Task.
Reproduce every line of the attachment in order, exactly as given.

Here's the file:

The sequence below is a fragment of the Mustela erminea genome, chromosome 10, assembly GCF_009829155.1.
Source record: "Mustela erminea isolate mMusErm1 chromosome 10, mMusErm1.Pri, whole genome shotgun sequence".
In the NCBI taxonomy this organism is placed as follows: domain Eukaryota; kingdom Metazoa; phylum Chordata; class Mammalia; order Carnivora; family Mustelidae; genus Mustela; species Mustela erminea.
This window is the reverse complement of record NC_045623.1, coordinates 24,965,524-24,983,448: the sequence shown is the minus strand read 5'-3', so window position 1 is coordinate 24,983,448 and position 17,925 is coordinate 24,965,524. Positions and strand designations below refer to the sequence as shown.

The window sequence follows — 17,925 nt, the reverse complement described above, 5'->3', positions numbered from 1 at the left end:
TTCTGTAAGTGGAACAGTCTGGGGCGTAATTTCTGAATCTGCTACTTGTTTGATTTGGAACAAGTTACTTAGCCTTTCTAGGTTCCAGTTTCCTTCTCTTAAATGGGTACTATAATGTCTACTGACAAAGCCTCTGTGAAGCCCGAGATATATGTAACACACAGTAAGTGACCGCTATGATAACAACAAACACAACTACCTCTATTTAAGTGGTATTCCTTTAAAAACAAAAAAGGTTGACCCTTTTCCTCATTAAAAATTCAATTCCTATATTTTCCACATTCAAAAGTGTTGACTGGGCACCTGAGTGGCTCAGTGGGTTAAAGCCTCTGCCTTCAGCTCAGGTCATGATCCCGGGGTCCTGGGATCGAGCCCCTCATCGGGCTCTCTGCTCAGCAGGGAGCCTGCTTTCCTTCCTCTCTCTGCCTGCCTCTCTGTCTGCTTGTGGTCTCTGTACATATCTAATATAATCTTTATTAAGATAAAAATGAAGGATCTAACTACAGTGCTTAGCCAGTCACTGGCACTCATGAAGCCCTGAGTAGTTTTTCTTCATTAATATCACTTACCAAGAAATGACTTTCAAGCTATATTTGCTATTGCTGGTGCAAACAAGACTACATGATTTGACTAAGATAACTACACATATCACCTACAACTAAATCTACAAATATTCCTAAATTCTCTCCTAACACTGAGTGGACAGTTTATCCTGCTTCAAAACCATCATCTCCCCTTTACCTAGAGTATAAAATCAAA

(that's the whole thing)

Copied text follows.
The sequence below is a fragment of the Mustela erminea genome, chromosome 10, assembly GCF_009829155.1.
Source record: "Mustela erminea isolate mMusErm1 chromosome 10, mMusErm1.Pri, whole genome shotgun sequence".
In the NCBI taxonomy this organism is placed as follows: domain Eukaryota; kingdom Metazoa; phylum Chordata; class Mammalia; order Carnivora; family Mustelidae; genus Mustela; species Mustela erminea.
This window is the reverse complement of record NC_045623.1, coordinates 24,965,524-24,983,448: the sequence shown is the minus strand read 5'-3', so window position 1 is coordinate 24,983,448 and position 17,925 is coordinate 24,965,524. Positions and strand designations below refer to the sequence as shown.

The window sequence follows — 17,925 nt, the reverse complement described above, 5'->3', positions numbered from 1 at the left end:
TTCTGTAAGTGGAACAGTCTGGGGCGTAATTTCTGAATCTGCTACTTGTTTGATTTGGAACAAGTTACTTAGCCTTTCTAGGTTCCAGTTTCCTTCTCTTAAATGGGTACTATAATGTCTACTGACAAAGCCTCTGTGAAGCCCGAGATATATGTAACACACAGTAAGTGACCGCTATGATAACAACAAACACAACTACCTCTATTTAAGTGGTATTCCTTTAAAAACAAAAAAGGTTGACCCTTTTCCTCATTAAAAATTCAATTCCTATATTTTCCACATTCAAAAGTGTTGACTGGGCACCTGAGTGGCTCAGTGGGTTAAAGCCTCTGCCTTCAGCTCAGGTCATGATCCCGGGGTCCTGGGATCGAGCCCCTCATCGGGCTCTCTGCTCAGCAGGGAGCCTGCTTTCCTTCCTCTCTCTGCCTGCCTCTCTGTCTGCTTGTGGTCTCTGTACATATCTAATATAATCTTTATTAAGATAAAAATGAAGGATCTAACTACAGTGCTTAGCCAGTCACTGGCACTCATGAAGCCCTGAGTAGTTTTTCTTCATTAATATCACTTACCAAGAAATGACTTTCAAGCTATATTTGCTATTGCTGGTGCAAACAAGACTACATGATTTGACTAAGATAACTACACATATCACCTACAACTAAATCTACAAATATTCCTAAATTCTCTCCTAACACTGAGTGGACAGTTTATCCTGCTTCAAAACCATCATCTCCCCTTTACCTAGAGTATAAAATCAAA